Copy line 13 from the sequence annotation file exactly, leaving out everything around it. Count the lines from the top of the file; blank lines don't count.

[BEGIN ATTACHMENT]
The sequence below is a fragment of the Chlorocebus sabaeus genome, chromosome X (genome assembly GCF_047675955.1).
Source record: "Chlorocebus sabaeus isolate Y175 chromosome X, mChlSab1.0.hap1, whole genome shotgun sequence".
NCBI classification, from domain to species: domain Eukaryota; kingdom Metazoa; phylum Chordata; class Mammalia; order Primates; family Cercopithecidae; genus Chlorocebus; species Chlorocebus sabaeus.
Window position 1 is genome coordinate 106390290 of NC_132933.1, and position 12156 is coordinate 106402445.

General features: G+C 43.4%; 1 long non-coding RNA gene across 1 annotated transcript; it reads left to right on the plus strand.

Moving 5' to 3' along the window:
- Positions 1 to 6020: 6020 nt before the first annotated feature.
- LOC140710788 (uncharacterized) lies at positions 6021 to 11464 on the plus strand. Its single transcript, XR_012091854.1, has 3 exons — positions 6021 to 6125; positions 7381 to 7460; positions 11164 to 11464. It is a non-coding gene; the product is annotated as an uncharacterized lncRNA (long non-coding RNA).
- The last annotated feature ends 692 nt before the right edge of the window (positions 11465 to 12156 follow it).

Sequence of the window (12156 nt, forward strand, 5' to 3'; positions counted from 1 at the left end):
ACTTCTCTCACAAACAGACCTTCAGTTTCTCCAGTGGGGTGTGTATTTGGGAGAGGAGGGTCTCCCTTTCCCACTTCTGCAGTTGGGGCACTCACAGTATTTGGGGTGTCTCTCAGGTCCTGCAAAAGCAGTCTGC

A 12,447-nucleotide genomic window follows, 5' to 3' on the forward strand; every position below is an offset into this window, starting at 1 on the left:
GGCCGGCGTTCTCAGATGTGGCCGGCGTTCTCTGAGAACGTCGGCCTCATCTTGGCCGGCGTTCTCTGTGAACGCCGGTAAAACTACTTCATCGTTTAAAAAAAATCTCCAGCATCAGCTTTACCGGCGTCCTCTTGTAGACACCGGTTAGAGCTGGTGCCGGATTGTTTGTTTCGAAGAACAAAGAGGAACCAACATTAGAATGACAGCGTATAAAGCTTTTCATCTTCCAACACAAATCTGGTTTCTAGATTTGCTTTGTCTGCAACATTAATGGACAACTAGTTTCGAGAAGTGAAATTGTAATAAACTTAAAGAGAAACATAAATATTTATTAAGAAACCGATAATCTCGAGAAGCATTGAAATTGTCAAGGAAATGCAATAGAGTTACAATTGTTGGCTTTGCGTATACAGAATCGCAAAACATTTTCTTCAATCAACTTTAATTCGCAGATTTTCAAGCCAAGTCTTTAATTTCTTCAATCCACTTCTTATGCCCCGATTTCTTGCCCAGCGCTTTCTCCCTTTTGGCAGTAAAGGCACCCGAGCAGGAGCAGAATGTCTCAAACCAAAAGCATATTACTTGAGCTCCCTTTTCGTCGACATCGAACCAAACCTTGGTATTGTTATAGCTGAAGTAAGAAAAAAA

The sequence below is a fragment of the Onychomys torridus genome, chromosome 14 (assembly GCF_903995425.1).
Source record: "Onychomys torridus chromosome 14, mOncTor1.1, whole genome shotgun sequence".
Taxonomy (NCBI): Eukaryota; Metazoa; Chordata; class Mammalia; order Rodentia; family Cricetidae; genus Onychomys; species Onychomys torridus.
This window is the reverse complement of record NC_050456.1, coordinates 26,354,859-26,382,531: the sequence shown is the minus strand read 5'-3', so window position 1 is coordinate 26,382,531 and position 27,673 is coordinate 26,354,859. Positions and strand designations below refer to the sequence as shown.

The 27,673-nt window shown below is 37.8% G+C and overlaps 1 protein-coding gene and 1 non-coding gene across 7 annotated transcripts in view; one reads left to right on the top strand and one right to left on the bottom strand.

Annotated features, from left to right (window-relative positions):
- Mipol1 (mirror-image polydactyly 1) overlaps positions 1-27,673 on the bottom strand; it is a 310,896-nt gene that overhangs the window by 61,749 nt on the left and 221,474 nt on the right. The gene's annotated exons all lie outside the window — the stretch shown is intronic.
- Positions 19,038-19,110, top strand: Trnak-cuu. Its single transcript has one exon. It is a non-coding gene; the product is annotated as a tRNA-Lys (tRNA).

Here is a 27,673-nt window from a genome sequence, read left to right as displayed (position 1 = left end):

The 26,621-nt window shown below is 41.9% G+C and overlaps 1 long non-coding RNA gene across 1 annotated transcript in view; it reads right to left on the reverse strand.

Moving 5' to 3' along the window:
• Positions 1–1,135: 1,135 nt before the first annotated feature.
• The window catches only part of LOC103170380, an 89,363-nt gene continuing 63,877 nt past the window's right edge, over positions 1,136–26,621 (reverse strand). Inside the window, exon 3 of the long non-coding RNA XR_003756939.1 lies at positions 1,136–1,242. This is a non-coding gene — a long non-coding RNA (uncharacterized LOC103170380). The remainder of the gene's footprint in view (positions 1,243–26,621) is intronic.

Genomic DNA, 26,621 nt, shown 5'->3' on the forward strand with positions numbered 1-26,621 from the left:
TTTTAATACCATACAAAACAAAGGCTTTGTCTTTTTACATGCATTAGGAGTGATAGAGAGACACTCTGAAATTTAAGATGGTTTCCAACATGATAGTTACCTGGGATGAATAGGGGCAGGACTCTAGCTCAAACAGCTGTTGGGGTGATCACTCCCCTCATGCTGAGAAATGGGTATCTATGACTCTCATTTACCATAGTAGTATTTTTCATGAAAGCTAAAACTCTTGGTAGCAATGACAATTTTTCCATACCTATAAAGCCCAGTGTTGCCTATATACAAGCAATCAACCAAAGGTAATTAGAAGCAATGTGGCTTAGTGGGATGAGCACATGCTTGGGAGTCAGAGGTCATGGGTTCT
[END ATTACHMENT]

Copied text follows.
GGCCGGCGTTCTCAGATGTGGCCGGCGTTCTCTGAGAACGTCGGCCTCATCTTGGCCGGCGTTCTCTGTGAACGCCGGTAAAACTACTTCATCGTTTAAAAAAAATCTCCAGCATCAGCTTTACCGGCGTCCTCTTGTAGACACCGGTTAGAGCTGGTGCCGGATTGTTTGTTTCGAAGAACAAAGAGGAACCAACATTAGAATGACAGCGTATAAAGCTTTTCATCTTCCAACACAAATCTGGTTTCTAGATTTGCTTTGTCTGCAACATTAATGGACAACTAGTTTCGAGAAGTGAAATTGTAATAAACTTAAAGAGAAACATAAATATTTATTAAGAAACCGATAATCTCGAGAAGCATTGAAATTGTCAAGGAAATGCAATAGAGTTACAATTGTTGGCTTTGCGTATACAGAATCGCAAAACATTTTCTTCAATCAACTTTAATTCGCAGATTTTCAAGCCAAGTCTTTAATTTCTTCAATCCACTTCTTATGCCCCGATTTCTTGCCCAGCGCTTTCTCCCTTTTGGCAGTAAAGGCACCCGAGCAGGAGCAGAATGTCTCAAACCAAAAGCATATTACTTGAGCTCCCTTTTCGTCGACATCGAACCAAACCTTGGTATTGTTATAGCTGAAGTAAGAAAAAAA